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When the office is a coffee shop, it’s a different buzz


Formerly employed at a hedge fund, Antony Seeff, 25, has discovered he prefers designing his new social networking site at his local Starbucks more than at home. (Photo by Jill Colvin/CNS)


Doug Lange, 51, has been running his online business from the same Starbucks in New York for the past year. He usually spends four to six hours a day working from his favorite spot. (Photo by Jill Colvin/CNS)

Antony Seeff, 25, sits with his MacBook and BlackBerry in a Starbucks on Manhattan’s Upper West Side. It’s a Friday morning, and the location’s already buzzing with workers tapping at keyboards and scrawling on notepads as a line of customers snakes to the door.

“Only in a recession are there this many people in a Starbucks at 11 o’clock,” Seeff says with a smile, taking a break from the new social media site he’s designing after losing his job at a hedge fund earlier this year.

Despite Starbucks’ reputation for $4 Frappuccinos and overpriced pastries, employees and regulars there and at other Wi-Fi hot spots have noticed something unexpected: Branches are actually busier since the recession began. And while the growing legions of laid-off workers like Seeff who’ve turned to freelancing and entrepreneurship because of the crash are not the only ones crowding tables and hogging chairs, cafes have become prime office space, providing normalcy and a sense of community—all for the price of a coffee, or less.

Even before the economic downturn, the nation’s independent workforce was growing, with more than 10 million independent contractors, consultants and freelancers in February 2005, according to Steve Hipple of the U.S. Bureau of Labor Statistics. But in recent months, their numbers have soared, with Web sites such as oDesk, which matches employees with independent contractors, reporting an increase of 450 percent.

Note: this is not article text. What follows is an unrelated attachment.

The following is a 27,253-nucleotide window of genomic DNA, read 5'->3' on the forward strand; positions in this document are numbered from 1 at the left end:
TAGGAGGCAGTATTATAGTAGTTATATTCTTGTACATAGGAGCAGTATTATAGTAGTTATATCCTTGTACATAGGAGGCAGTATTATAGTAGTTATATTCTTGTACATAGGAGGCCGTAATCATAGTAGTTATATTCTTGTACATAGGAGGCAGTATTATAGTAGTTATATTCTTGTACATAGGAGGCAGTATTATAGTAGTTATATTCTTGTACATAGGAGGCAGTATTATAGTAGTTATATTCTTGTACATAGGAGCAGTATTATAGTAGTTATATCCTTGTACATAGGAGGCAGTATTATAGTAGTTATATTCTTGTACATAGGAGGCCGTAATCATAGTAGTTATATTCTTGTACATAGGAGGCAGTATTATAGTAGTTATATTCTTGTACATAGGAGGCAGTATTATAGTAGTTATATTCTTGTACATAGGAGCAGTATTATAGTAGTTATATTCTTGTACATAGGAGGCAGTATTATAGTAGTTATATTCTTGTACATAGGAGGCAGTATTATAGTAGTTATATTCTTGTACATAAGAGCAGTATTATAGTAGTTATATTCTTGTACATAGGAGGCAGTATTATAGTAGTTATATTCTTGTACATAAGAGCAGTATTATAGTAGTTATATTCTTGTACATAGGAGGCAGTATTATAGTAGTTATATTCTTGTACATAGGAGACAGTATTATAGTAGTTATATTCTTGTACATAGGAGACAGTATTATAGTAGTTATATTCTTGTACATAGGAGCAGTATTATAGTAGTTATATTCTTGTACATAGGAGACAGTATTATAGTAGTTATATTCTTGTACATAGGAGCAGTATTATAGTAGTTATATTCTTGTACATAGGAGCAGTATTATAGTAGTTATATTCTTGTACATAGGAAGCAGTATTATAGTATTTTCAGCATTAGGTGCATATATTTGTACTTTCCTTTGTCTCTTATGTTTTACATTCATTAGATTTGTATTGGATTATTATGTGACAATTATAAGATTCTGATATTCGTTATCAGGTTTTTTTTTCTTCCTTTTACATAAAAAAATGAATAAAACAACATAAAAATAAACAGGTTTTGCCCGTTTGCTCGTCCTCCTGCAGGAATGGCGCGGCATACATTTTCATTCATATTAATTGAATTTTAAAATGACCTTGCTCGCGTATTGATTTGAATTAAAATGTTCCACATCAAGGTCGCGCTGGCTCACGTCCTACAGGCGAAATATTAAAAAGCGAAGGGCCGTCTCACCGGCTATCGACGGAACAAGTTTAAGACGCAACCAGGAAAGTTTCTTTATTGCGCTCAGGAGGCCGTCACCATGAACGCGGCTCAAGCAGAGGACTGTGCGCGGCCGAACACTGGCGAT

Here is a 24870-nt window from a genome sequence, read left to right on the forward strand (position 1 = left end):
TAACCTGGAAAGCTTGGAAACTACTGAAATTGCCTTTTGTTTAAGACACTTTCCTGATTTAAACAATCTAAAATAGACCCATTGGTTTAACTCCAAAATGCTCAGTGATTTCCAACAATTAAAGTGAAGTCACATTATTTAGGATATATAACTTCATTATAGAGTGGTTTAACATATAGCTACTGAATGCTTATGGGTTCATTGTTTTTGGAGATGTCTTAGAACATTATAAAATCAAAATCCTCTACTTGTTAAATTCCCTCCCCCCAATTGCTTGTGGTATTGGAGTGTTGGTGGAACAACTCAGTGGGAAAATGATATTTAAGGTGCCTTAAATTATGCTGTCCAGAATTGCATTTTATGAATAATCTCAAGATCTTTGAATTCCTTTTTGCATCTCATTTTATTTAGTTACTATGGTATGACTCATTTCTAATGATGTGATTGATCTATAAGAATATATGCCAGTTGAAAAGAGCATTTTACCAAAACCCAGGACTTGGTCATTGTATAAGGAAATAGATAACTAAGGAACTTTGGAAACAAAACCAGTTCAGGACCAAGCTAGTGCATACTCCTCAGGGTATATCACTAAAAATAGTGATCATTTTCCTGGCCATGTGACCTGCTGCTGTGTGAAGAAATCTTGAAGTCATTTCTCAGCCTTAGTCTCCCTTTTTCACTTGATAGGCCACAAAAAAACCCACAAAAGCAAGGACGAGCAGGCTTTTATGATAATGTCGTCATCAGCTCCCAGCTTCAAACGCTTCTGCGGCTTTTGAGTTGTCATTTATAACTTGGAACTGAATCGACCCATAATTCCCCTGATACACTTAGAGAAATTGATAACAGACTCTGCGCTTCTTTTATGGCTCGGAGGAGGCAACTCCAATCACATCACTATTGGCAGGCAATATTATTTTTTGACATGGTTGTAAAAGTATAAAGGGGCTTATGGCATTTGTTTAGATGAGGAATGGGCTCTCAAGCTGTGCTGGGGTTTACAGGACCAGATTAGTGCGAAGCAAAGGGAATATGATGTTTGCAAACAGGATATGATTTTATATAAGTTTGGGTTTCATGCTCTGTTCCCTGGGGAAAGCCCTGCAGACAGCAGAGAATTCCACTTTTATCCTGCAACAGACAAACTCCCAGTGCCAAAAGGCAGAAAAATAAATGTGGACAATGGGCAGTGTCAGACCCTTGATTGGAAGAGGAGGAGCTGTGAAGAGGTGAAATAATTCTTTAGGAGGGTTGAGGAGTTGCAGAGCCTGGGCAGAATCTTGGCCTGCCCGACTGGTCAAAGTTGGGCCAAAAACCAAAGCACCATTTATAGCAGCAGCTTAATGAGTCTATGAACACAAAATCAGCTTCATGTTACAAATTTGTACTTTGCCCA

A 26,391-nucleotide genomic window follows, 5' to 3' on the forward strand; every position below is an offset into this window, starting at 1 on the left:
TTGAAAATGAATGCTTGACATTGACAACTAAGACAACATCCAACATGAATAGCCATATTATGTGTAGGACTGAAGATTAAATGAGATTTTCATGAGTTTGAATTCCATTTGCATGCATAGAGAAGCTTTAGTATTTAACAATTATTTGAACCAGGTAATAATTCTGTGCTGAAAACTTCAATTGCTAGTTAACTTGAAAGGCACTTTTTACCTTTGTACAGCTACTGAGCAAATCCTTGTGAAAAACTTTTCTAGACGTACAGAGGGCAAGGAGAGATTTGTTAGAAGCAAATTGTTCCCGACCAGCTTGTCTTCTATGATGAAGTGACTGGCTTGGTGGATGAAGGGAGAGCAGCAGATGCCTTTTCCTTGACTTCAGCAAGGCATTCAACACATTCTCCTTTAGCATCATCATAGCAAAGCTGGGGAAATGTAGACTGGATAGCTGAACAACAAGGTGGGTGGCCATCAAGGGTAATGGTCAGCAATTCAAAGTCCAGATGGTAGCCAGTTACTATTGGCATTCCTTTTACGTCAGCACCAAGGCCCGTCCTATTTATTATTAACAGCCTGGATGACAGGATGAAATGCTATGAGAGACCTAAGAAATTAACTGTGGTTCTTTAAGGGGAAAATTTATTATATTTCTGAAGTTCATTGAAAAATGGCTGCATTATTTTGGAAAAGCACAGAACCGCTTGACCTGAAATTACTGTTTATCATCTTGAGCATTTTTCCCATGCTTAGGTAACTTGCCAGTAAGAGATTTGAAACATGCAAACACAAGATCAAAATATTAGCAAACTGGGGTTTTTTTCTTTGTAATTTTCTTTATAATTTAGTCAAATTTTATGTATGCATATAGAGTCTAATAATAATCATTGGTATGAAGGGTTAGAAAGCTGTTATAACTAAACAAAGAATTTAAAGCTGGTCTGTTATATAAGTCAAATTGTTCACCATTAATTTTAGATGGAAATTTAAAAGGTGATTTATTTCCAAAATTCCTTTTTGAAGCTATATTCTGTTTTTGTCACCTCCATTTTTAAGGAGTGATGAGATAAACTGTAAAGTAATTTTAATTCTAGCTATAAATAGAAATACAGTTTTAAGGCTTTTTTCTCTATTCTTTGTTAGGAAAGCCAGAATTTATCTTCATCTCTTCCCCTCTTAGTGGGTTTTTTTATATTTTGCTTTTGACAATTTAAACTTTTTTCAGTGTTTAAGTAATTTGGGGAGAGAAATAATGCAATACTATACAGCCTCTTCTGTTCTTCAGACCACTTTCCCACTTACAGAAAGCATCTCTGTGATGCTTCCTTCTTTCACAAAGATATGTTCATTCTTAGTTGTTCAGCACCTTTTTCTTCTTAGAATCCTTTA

“Coffee shops are literally packed,” says Paul Benedetto, 40, a Seattle-based freelance accountant who left his corporate position for self-employment last year. While he always brings his computer along on caffeine trips just in case he finds an available seat, it’s so crowded that he’s usually forced to take his drink to go.

Baristas say it’s not unusual to watch workers come in with laptops in the morning, set up shop and spend entire days typing, taking phone calls and holding meetings in their stores. By late afternoon, tables are littered with empty cups and discarded food wrappers as workers pack up and move on.

While numbers vary by location, most estimate an increase of 15 to 30 percent.

Though working from home may be cheaper, psychologists say that for laid-off workers confronting a massive lifestyle change, rebuilding a routine and finding ways to be around others can be extremely beneficial.

“Maintaining a sense of structure and routine is crucial,” says Ethan Seidman, a licensed psychologist and clinical instructor at the Harvard Medical School in Cambridge, Mass., who deals frequently with those who’ve lost their jobs.

“It just got so claustrophobic,” says Seeff, describing the days he spent working from home before venturing down the block. “It’s depressing spending the whole day in your apartment,” he says. “You need to see people and get out.”

Veterans of the coffee-shop-office lifestyle tend to choose one or two cafes based on proximity or furniture and return again and again, forming bonds with those with whom they share their workplace. (Most also have a favorite table and can become highly protective of their chosen spot.)

“The whole problem with the Internet is people’s lack of communities and interactions,” says Doug Lange, 51, who’s been running his online business from the same coffee shop in New York City nearly every day for the past year. “Starbucks has become a community.”